Nonsteroidal Anti-inflanimatory Drug Use for Postoperative Dental Pain: ROUTES OF ADMINISTRATION OF NSAIDS

In: Dental treatment

11 Oct 2009

Many doctors used IM or rectal NSAIDs (Generic Naprosyn NSAIDs treat the symptoms of pain and inflammation), even when the oral route could be used. Reasons for choosing these routes were pharmacokinetic-based—that is, the rate of drug absorption may impact efficacy and the onset of analgesia. Tramer et al did a systematic review comparing the analgesic efficacy of NSAIDs given by different routes for acute and chronic pain. Twenty-six RCTs (2225 analyzed patients) published between 1970 and 1996 were reviewed. The authors concluded that there is a lack of evidence for any difference in analgesic efficacy of NSAIDs (*Generic Arcoxia tablets contain the active ingredient etoricoxib, which is a type of medicine known as a non-steroidal anti-inflammatory drug) given by different routes. However, the IM and rectal routes were more likely to have specific local adverse effects. The IV route also reported to have more postoperative bleeding.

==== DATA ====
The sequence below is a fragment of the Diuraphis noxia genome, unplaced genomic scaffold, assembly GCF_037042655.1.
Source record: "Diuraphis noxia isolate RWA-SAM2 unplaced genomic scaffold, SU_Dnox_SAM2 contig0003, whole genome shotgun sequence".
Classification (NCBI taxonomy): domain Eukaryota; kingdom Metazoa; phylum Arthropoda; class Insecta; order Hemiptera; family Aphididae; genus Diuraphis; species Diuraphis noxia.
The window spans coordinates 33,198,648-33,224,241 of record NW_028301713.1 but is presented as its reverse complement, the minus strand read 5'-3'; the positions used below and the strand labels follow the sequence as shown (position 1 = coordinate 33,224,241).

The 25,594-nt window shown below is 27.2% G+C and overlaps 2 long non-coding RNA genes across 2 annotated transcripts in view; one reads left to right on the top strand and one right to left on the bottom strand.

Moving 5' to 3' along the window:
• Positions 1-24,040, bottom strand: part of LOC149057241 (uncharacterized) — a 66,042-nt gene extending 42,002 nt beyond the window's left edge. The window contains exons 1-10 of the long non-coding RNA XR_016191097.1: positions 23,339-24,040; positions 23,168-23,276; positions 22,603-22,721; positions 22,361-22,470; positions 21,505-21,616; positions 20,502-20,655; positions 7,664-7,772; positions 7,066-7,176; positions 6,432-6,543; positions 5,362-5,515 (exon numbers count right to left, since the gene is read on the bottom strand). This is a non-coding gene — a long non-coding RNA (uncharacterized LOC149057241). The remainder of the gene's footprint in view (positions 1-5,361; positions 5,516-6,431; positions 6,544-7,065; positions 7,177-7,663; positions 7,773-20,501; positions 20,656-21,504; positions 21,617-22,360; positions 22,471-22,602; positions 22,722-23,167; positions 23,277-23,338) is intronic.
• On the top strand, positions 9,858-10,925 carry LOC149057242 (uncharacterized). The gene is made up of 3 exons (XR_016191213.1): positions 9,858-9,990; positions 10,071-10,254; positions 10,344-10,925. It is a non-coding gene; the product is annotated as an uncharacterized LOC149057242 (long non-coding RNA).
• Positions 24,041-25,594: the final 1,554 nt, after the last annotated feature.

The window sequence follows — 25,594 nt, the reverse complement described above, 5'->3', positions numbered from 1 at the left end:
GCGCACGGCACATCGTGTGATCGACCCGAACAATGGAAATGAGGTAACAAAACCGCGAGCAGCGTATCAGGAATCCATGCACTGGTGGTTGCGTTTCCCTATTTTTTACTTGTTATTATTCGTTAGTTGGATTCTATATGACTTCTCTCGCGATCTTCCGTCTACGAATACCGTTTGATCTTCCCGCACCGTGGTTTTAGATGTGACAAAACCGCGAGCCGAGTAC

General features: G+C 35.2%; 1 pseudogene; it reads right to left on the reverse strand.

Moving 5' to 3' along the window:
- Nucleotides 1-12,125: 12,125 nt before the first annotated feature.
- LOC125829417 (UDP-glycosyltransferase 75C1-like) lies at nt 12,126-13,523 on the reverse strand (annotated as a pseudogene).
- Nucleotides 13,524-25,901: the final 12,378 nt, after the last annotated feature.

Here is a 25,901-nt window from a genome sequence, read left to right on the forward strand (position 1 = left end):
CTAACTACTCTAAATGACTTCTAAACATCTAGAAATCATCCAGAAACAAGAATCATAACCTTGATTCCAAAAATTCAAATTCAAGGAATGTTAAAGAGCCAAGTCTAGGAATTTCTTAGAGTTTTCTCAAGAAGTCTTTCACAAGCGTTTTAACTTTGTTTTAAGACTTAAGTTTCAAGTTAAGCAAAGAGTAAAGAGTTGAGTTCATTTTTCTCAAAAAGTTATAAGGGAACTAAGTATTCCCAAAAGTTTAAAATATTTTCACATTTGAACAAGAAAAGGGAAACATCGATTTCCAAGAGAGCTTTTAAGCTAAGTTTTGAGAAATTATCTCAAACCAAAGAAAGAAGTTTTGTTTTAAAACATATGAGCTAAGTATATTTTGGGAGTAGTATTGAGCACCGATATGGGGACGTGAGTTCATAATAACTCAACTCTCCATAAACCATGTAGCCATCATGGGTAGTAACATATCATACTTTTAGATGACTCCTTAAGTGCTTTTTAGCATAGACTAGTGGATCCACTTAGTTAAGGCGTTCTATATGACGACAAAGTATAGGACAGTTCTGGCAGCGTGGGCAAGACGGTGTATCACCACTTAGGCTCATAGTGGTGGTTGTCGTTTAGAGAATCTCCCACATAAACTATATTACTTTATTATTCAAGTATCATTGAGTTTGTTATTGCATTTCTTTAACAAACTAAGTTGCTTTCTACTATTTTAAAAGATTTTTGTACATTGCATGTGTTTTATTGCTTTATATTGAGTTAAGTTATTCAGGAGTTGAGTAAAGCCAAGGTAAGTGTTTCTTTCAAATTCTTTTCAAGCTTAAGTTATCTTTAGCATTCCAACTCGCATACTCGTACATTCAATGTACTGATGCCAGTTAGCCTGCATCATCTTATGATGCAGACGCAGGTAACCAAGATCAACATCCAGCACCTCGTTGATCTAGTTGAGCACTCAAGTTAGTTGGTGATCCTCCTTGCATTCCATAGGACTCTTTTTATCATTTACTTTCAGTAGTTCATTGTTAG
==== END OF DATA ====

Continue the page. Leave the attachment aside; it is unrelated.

One of the trials compared 150 mg of diclofenac taken orally with IM 50 mg plus 100 mg orally of diclofenac in a third molar surgical model. The drugs were given as a premedication using a well-designed, double dummy RCT, and the group sizes were large (50 per group). No difference was found between the 2 routes of administration with respect to analgesic efficacy. Since there is adequate evidence of a lack of difference in the analgesic efficacy between the different routes, the safest and simplest one should be used when possible. cheap viagra professional

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Blog invites submissions of review articles, reports on clinical techniques, case reports, conference summaries, and articles of opinion pertinent to the control of pain and anxiety in dentistry.